It has now been 25 years since membership clubs arrived on the retailing scene and, like many innovations, they started quietly but ended up causing a cacophony of competition. As you'll see in the news feature referenced on the front page of this week's SN, the first club -- Price Club -- was established in San Diego in 1976. More important, there's a useful analysis this week of where the membership-club industry stands and what conventional operators can do to mitigate the competitive threat.
As you'll see in the news article about competition, many supermarket executives have become fairly sanguine about clubs, now finding them to be little more than background noise.
In reality, that may not be quite the case. After all, clubs draw maybe $20 billion in consumer spending on supermarket-related products out of the national market. In some regions, supermarkets are simply out of the running when it comes to categories such as laundry supplies and paper goods.
In any event, if relative peace now reigns, such a situation stands in sharp contrast to what was happening a dozen or more years ago. By that time in their history, there were enough clubs dotted around the landscape that they could no longer be ignored. During the period of rapid club growth, they developed several strategies to increase the sales volume they could command: Membership rules were relaxed so they could admit a larger proportion of the public, product lines were enhanced to include food-oriented service and perishables departments, and they moved away from reliance on converted spaces in industrial areas to more visible locations.
Apart from providing direct competition, clubs were among the first alternative formats to school the supermarket industry about the competitive downside posed by traditional ways of doing business. Supermarket operators reacted with a degree of alarm that had not been seen theretofore.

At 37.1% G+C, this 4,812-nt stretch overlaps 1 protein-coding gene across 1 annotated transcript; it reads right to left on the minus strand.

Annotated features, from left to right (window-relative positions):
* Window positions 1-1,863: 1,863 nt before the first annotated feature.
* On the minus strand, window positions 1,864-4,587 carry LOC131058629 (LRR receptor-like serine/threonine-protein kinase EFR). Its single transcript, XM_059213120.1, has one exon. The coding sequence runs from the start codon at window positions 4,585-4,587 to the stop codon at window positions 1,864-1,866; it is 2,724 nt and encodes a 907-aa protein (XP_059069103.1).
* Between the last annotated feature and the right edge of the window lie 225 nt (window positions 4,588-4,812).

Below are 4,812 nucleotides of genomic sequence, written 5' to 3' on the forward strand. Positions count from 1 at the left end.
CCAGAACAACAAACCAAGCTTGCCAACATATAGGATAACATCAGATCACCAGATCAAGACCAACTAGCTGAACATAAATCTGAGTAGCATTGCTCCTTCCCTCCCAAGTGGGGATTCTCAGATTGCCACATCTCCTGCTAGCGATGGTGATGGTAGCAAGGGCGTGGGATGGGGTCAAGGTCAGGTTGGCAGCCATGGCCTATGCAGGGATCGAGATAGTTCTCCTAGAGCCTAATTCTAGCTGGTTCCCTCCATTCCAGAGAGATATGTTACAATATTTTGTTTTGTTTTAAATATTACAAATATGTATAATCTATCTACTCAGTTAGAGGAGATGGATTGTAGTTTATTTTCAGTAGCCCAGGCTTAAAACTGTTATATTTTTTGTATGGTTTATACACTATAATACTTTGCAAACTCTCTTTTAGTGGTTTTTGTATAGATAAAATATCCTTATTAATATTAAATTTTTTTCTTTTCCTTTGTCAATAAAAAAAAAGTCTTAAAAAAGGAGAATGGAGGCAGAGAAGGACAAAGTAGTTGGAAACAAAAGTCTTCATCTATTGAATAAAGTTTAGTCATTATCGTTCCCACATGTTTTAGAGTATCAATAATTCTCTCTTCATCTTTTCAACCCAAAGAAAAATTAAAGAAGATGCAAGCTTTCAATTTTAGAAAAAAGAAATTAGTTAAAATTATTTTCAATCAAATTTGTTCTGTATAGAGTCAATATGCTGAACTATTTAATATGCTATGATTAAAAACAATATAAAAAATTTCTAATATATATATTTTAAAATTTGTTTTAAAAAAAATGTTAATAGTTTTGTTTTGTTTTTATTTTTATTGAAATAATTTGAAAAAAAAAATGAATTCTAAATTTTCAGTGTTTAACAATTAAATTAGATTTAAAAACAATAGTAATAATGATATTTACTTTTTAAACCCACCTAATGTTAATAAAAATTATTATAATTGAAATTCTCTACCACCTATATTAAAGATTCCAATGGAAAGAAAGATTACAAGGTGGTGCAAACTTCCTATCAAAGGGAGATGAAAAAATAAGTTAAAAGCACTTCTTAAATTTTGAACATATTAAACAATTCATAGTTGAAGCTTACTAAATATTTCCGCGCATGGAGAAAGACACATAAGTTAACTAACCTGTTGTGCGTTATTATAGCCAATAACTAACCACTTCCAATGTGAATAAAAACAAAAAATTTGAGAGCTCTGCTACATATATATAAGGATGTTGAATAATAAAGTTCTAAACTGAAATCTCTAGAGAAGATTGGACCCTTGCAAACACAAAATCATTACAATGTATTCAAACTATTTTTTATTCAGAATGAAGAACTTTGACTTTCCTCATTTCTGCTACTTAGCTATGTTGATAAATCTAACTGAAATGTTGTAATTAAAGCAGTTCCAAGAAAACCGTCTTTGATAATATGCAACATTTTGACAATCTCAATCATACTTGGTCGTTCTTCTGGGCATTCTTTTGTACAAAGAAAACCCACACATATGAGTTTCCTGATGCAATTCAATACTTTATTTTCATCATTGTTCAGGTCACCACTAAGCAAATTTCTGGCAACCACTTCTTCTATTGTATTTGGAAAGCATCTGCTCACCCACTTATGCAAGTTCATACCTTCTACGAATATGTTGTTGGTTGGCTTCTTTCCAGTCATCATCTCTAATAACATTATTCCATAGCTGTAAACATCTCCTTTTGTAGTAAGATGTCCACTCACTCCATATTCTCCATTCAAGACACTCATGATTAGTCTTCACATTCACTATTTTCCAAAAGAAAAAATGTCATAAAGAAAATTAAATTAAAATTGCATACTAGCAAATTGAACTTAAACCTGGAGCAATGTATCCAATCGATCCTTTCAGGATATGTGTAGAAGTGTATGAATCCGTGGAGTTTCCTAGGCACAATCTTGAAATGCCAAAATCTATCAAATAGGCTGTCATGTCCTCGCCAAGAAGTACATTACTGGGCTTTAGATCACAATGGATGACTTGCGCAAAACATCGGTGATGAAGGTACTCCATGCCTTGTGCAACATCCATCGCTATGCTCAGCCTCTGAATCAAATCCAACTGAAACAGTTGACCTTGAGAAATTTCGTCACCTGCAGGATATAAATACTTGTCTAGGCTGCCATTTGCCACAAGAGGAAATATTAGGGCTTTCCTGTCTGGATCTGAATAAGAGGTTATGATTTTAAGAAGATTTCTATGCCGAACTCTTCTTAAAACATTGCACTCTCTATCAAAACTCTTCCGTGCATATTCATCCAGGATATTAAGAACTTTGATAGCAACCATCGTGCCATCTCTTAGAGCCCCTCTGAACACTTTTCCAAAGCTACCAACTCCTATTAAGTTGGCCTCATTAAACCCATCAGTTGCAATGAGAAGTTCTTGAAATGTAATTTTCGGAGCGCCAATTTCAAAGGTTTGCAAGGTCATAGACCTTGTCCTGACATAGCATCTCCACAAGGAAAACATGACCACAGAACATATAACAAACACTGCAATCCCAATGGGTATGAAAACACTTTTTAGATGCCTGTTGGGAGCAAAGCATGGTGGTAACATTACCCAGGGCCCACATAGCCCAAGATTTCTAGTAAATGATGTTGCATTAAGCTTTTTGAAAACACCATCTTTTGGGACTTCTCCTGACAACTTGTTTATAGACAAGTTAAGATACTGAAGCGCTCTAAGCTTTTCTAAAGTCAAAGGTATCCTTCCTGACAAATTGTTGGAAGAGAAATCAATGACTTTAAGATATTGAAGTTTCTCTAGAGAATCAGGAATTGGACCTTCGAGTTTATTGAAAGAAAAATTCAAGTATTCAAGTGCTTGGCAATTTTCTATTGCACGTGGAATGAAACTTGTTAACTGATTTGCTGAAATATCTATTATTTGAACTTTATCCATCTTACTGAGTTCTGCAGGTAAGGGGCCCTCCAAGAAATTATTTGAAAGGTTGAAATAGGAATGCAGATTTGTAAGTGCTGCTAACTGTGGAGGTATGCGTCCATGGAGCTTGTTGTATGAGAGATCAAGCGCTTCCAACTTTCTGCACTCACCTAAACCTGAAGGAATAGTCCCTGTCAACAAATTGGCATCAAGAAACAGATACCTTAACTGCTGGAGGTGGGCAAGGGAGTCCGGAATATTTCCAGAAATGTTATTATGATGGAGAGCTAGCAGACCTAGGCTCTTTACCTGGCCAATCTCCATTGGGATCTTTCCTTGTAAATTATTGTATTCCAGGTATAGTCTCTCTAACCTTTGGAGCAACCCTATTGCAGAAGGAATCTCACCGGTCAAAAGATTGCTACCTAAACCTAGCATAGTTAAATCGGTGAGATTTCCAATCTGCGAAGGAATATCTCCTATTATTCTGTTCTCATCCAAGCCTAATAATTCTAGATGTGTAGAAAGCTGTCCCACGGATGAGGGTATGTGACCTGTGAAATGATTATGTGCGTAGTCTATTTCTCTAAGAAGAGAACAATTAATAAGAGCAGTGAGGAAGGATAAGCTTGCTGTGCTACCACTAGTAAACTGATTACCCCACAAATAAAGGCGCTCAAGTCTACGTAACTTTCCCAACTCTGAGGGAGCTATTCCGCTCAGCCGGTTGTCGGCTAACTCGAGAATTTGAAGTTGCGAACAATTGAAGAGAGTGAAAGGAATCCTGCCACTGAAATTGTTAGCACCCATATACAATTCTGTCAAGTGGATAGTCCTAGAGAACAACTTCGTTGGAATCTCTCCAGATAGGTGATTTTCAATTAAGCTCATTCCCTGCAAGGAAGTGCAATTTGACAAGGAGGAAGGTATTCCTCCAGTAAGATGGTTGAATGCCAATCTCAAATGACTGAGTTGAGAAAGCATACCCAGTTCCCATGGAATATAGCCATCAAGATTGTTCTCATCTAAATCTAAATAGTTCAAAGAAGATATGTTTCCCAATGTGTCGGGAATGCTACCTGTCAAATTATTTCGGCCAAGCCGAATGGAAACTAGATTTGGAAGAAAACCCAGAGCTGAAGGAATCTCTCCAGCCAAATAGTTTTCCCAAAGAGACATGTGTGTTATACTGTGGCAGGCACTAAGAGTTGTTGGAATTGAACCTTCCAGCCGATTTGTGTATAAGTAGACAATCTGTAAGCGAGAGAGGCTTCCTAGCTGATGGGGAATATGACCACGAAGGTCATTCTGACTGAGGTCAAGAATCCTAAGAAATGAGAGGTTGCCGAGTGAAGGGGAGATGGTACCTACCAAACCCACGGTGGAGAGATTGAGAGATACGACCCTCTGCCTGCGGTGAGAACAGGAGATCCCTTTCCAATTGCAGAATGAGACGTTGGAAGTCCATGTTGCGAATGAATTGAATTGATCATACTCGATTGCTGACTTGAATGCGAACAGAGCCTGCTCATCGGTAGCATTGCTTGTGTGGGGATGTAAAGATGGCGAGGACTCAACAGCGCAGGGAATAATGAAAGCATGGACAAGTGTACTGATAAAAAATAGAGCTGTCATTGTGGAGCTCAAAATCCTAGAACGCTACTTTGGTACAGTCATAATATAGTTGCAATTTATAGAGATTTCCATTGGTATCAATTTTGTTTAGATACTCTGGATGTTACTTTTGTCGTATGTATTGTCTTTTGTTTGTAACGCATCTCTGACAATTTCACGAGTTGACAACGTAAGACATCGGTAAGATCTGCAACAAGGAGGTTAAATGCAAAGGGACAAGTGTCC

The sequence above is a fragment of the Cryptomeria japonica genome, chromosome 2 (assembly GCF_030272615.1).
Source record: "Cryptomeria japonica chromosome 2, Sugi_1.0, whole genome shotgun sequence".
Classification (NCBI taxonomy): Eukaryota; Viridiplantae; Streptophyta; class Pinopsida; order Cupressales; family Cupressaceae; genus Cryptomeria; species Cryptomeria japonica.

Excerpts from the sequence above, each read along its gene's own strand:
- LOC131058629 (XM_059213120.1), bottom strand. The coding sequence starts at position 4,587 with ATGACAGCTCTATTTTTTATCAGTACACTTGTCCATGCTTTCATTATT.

Many industry observers postulated that because of clubs and other competitive phenomena of the time, the days of supermarkets were numbered. The whole situation was not unlike the dustup that ensued in the industry as Internet-based retailing emerged several years later.
Many supermarket operators reacted to the advent of clubs by launching their own club divisions. Many more reacted by pressuring vendors for access to club-pack product so they could open club-like aisles in existing stores. Those demands caused quite an uproar in trade relations.
Meanwhile, clubs continued their inexorable march toward market saturation, perhaps becoming the first style of retailing to fill the market so quickly. Certainly, clubs were the first retailing format to make the leap to offshore operations and the first to use strategic mergers to grow and choke off competition.
As the club industry is now constituted, Costco Wholesale and Sam's Club constitute the chief players, with virtually all other competition -- but for BJ's Wholesale Club -- having been assimilated or driven out of business.
That combination of players may be at the root of why supermarket operators no longer see clubs as such a pointed threat. Specifically, here's why: Clubs now occupy all the ground they are likely to possess, the cost of entry is such that no further players are likely to emerge and the number of operating companies is so small that it's not hard to keep tabs on them.